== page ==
The "Grandparent scam" strikes again: A Queens woman handed over $7,500 to a man who she thought was helping a loved one who was in a car accident and arrested... but it turns out it was all a giant ruse.

According to the NYPD, the con game occurred around 9 a.m. on August 14, when a 90-year-old received a call on her house phone from a male individual who "stated that he was her loved one, and that he was involved in a car accident and was subsequently arrested." He also claimed that "he needed money in order to be bailed out of jail." He then gave the phone to a second man, who "told the victim that he needed $7,500 in cash in order to bail her loved one out of jail," the police say.

A man, who was caught on surveillance footage (photos above), arrived at the woman's apartment on 36th Avenue and took the cash from the victim at 2:30 p.m. that same day. The NYPD adds, "It was later determined that the victim's loved one was not involved in a motor vehicle accident, nor did he have any contact with law enforcement, and further never contacted the victim."

The suspect, who is wanted for grand larceny, is described as being around 5'10".

The NYPD did not have details on whether the caller posed as the victim's grandchild—this con is known as the "grandparent scam," where criminals target the elderly and pose as their grandchildren and claim they need money immediately for a variety of reasons (car broke down, stranded in foreign country, etc). A few years ago, C. Steven Baker, director of the Midwest division of the Federal Trade Commission told us that the scam started in Montreal, with crooks reading obituaries to gather details about deceased individuals and their survivors—the widows/widowers, plus the names of the grandchildren. Now criminals are able to get that information off social media.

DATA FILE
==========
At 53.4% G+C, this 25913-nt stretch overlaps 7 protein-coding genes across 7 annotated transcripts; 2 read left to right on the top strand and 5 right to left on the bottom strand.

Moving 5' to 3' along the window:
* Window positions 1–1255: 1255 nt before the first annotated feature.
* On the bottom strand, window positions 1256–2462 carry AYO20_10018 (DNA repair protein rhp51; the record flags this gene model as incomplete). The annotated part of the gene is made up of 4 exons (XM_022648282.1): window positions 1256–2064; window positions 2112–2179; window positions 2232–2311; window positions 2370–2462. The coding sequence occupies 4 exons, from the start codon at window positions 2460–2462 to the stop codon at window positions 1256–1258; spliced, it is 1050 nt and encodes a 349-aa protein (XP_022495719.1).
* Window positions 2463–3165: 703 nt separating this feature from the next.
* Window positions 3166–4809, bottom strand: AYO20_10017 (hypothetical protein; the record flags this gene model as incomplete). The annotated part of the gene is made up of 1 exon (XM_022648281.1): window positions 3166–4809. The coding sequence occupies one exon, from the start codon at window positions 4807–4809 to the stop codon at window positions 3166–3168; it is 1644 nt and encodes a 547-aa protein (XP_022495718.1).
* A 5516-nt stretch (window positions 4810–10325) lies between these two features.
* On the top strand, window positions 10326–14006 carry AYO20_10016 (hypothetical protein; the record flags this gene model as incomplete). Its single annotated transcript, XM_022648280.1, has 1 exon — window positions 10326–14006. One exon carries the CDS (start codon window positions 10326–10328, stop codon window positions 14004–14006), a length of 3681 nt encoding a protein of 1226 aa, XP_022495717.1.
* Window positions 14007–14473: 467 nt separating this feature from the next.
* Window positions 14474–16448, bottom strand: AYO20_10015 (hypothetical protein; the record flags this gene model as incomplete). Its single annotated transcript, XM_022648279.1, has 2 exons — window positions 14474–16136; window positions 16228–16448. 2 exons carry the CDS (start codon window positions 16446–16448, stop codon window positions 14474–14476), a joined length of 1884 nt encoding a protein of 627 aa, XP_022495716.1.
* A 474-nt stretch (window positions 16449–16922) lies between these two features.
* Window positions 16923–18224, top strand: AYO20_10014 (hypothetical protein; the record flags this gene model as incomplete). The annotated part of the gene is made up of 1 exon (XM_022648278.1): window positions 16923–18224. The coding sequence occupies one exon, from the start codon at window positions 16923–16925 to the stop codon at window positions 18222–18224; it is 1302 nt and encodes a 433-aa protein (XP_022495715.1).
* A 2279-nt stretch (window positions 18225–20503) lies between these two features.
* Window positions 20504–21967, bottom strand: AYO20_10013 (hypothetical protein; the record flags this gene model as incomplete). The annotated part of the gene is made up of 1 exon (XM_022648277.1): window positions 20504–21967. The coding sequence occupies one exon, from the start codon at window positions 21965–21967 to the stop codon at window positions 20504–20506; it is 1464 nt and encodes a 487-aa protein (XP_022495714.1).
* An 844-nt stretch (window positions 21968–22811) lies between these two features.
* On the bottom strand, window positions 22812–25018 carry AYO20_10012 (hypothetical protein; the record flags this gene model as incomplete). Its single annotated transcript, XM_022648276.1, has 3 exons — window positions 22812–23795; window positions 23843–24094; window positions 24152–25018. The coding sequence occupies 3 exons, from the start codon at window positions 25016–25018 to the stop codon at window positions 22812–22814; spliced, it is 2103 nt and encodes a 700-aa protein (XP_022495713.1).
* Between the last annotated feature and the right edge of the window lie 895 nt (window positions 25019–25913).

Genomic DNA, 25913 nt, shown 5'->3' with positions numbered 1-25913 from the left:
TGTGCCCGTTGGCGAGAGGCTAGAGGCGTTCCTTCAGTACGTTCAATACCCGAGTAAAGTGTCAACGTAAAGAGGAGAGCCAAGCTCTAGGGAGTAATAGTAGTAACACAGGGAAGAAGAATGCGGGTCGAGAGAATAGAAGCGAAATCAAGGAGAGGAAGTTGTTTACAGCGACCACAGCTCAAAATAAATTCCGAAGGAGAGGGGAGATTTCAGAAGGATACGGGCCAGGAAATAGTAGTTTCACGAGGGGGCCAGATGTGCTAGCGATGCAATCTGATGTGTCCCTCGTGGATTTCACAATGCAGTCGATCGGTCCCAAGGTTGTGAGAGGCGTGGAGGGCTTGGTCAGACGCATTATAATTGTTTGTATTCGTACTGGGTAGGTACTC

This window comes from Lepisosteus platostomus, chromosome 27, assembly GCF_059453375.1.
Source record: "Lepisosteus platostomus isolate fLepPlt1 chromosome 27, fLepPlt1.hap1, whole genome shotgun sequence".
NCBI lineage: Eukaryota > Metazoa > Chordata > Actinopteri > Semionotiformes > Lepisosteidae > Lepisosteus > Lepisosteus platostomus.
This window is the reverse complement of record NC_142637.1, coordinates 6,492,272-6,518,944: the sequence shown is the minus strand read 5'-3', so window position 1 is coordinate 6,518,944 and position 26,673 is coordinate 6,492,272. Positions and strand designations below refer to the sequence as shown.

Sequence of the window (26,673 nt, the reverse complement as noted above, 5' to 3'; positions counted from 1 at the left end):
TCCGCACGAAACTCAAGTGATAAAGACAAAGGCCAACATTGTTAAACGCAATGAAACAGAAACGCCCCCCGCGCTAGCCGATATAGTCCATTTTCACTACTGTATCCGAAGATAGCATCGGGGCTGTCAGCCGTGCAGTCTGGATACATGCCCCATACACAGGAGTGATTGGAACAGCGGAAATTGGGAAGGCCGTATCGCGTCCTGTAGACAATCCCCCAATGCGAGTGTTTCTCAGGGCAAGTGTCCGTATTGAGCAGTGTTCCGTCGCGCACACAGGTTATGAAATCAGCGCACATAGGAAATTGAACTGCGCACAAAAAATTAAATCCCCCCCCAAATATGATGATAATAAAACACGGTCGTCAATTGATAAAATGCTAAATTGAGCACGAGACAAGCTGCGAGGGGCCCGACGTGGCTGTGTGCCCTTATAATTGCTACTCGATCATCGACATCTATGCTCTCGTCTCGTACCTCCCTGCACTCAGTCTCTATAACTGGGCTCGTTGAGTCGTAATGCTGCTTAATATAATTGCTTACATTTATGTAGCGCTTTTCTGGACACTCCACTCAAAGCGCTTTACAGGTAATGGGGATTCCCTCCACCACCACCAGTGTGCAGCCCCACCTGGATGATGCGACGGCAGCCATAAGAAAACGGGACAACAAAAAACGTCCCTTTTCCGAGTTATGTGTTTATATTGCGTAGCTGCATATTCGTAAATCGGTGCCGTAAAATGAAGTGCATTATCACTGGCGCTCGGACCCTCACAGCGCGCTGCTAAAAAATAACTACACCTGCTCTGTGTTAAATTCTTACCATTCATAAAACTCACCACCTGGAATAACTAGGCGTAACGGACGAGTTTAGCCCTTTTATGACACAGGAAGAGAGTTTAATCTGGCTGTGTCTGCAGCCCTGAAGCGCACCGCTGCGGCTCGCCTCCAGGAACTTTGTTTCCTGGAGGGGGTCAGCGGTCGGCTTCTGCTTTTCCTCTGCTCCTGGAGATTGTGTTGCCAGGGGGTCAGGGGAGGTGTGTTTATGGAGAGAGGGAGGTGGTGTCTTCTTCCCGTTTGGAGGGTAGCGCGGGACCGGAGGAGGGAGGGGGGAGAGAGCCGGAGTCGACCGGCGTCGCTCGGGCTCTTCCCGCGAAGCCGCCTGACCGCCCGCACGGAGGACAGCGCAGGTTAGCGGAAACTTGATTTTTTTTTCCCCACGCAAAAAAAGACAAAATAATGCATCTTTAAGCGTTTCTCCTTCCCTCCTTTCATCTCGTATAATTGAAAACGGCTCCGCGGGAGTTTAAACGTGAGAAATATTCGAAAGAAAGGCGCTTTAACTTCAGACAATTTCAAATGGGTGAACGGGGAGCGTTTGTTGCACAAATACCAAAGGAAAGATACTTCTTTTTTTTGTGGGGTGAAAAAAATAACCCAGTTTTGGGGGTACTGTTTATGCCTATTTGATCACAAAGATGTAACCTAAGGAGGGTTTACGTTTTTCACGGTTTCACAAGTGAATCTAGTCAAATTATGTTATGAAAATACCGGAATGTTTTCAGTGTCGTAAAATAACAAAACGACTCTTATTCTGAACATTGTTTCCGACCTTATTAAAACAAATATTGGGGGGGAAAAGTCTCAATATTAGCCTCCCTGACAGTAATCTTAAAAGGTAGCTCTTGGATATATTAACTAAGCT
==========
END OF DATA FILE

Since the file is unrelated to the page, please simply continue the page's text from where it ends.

Anyone with information in regards to this incident is asked to call the NYPD's Crime Stoppers Hotline at 1-800-577-TIPS (8477) or for Spanish, 1-888-57-PISTA (74782). The public can also submit their tips by logging onto the Crime stoppers website at WWW.NYPDCRIMESTOPPERS.COM or by texting their tips to 274637 (CRIMES) then enter TIP577.